We’ve talked a lot recently about the benefits of plastics as a whole, but like lots of materials it comes in many types – each with their own distinct advantages and disadvantages. Here, we look at some of the most common plastics, and the pivotal roles they play in our daily lives.
Polypropylene (or PP, to use its snappier title), is strong yet flexible, able to withstand temperatures of up to 200°C. At temperatures beyond these it softens, making it easily mouldable and therefore very easy to process. From a consumer point of view, the finished product is durable for its size, known for its high tensile strength and resistance to corrosion, chemicals and moisture. This makes it ideal for the manufacture of smaller items like ice cream or butter tubs, straws, kettles and garden furniture. Prescription bottles are another set of items that benefit from the use of PP in their construction, as it helps keep a solid barrier in front of their potentially dangerous contents without using more expensive or brittle materials (such as glass).
Polyvinyl Chloride (PVC)
As the second most widely used plastic in the world, PVC accordingly sees use as a crucial construction material in thousands of items in hundreds of industries. Unlike PP, its high chlorine content makes it resistant to heat and outright fires. The famed durability of rigid PVC – especially to environmental factors like rain – combines with its non-corrosiveness and affordable cost, making it particularly useful for both household plumbing and industrial piping. However, softer foam PVC is a crucial component of car parts and thermal insulation. Other common uses for it include toys, shower curtains, squeeze bottles (such as fairy liquid) and detergents.
Unequivocally the most widely used family of plastics in the world, polyethylene’s simple basic chemical structure makes it easy to manipulate and process (which we prefer to do with our roto-moulding technique). Low-density polyethylene is especially soft and flexible, making it ideal for use in products like rubbish bags, disposable gloves, juice bottles and bleach containers. On the other hand, high-density polyethylene’s chemical makeup is dense and crystalline, which gives it its trademark stiffness, strength, toughness and resistance to moisture. Today, it’s frequently used in many products (including our own safety steps and grit bins) but its introduction into the world was a little more improbable than that – the first widely marketed product to use PVC was in fact…the Hula Hoop!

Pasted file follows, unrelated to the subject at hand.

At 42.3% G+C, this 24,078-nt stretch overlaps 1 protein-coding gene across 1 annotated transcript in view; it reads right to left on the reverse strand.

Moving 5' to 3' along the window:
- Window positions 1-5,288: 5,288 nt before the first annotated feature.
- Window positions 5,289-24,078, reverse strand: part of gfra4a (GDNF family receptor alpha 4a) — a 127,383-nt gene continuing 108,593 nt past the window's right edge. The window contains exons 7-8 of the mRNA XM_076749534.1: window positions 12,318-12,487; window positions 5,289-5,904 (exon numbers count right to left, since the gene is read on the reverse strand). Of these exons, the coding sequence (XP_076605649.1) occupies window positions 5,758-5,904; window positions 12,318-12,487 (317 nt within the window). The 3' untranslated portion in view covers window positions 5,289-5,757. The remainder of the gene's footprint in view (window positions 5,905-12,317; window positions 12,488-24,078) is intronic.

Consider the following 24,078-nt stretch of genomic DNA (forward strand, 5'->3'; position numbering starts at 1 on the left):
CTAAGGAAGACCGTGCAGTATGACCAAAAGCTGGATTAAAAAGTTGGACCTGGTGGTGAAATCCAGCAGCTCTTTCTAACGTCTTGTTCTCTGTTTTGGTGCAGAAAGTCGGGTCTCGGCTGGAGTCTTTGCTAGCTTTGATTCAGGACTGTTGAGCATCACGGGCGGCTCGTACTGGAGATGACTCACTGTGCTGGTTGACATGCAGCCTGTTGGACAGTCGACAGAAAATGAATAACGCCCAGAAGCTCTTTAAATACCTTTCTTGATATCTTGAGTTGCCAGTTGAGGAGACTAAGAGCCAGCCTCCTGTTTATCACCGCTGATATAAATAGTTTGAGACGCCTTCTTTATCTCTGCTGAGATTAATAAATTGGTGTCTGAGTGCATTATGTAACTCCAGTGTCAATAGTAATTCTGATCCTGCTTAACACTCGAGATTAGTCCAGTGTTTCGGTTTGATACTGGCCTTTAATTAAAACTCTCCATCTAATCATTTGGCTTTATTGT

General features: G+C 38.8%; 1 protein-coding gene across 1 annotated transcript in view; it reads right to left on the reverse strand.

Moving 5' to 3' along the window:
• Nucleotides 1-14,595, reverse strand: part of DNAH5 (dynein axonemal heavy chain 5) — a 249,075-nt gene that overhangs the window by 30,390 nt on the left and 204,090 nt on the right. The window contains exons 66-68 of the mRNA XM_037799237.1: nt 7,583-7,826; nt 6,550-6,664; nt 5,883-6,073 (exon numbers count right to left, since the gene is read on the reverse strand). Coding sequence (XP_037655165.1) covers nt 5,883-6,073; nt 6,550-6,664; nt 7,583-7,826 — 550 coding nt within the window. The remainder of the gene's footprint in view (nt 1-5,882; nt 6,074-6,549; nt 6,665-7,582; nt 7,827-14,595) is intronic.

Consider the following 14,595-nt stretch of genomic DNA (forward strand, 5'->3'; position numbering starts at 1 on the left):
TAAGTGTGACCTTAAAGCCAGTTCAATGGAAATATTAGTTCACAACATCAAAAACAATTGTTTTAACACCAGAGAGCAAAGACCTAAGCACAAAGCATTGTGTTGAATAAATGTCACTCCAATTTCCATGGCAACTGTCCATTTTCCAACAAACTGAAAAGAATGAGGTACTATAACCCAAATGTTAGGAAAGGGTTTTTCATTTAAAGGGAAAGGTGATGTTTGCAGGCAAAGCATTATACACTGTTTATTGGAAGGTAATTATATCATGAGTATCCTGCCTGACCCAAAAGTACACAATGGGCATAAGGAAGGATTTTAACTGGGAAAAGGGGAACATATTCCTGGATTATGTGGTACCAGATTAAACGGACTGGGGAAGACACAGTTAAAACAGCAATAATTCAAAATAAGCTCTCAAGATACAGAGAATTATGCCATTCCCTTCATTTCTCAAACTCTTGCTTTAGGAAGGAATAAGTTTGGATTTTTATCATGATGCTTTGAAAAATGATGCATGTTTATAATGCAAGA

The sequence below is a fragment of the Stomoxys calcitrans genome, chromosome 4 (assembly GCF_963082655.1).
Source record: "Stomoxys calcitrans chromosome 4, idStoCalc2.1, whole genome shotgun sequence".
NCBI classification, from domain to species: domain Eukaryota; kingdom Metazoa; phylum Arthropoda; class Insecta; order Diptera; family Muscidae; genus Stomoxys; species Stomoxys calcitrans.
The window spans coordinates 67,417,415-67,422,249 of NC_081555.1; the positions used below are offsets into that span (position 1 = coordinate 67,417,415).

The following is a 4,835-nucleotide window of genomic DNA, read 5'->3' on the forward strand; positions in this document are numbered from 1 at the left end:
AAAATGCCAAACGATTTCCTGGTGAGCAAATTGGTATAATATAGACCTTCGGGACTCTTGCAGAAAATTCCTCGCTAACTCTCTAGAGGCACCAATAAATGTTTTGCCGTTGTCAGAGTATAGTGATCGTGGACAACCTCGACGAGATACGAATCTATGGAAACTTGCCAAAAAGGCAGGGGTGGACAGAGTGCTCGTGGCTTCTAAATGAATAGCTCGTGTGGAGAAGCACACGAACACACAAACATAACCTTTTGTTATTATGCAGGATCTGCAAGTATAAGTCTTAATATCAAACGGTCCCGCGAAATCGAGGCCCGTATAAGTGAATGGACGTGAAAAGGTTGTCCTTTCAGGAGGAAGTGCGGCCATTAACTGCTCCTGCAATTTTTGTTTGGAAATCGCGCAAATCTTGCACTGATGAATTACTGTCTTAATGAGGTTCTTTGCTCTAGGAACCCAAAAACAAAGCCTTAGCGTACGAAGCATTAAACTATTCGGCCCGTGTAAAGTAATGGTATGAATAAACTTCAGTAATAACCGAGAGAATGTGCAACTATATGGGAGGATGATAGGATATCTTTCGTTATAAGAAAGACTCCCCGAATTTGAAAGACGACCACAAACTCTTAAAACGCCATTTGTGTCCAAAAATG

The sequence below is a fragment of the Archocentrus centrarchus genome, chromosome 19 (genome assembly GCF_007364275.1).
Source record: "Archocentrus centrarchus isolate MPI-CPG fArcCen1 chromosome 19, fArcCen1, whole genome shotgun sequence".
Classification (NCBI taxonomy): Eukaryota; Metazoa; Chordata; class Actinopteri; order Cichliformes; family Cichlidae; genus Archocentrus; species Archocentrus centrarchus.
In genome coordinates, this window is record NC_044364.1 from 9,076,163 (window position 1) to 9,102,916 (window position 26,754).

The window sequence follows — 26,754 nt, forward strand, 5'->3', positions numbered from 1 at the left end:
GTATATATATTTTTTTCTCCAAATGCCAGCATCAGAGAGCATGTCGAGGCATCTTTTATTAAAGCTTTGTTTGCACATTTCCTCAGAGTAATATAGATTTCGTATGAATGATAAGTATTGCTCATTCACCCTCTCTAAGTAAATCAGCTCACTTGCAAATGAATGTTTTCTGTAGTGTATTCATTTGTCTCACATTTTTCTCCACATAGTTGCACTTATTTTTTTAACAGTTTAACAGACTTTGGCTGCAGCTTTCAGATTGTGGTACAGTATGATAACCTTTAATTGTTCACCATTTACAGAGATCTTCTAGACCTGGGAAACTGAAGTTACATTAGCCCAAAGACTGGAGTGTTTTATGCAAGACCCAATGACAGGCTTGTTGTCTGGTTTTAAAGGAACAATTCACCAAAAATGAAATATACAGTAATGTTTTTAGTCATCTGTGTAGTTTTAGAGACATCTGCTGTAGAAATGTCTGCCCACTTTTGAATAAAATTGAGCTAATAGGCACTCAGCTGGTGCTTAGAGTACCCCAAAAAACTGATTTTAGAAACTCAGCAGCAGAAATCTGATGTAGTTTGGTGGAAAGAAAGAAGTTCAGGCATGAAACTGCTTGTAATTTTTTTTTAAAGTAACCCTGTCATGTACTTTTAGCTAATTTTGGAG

Of course, this is just a sample of the many types of plastic that we use on a daily basis. Others include polystyrene, a well-known impact-resistant plastic that’s used as a packing material, and Teflon – a plastic that provides a frictionless and heat-resistant surface, making it especially well-suited to pots and pans and other cookware, as well as waterproof coatings and films. You can read more about how we create our plastic products by looking at our roto-moulding process, or just click here to find out how your business could benefit from our contract rotational moulding services.
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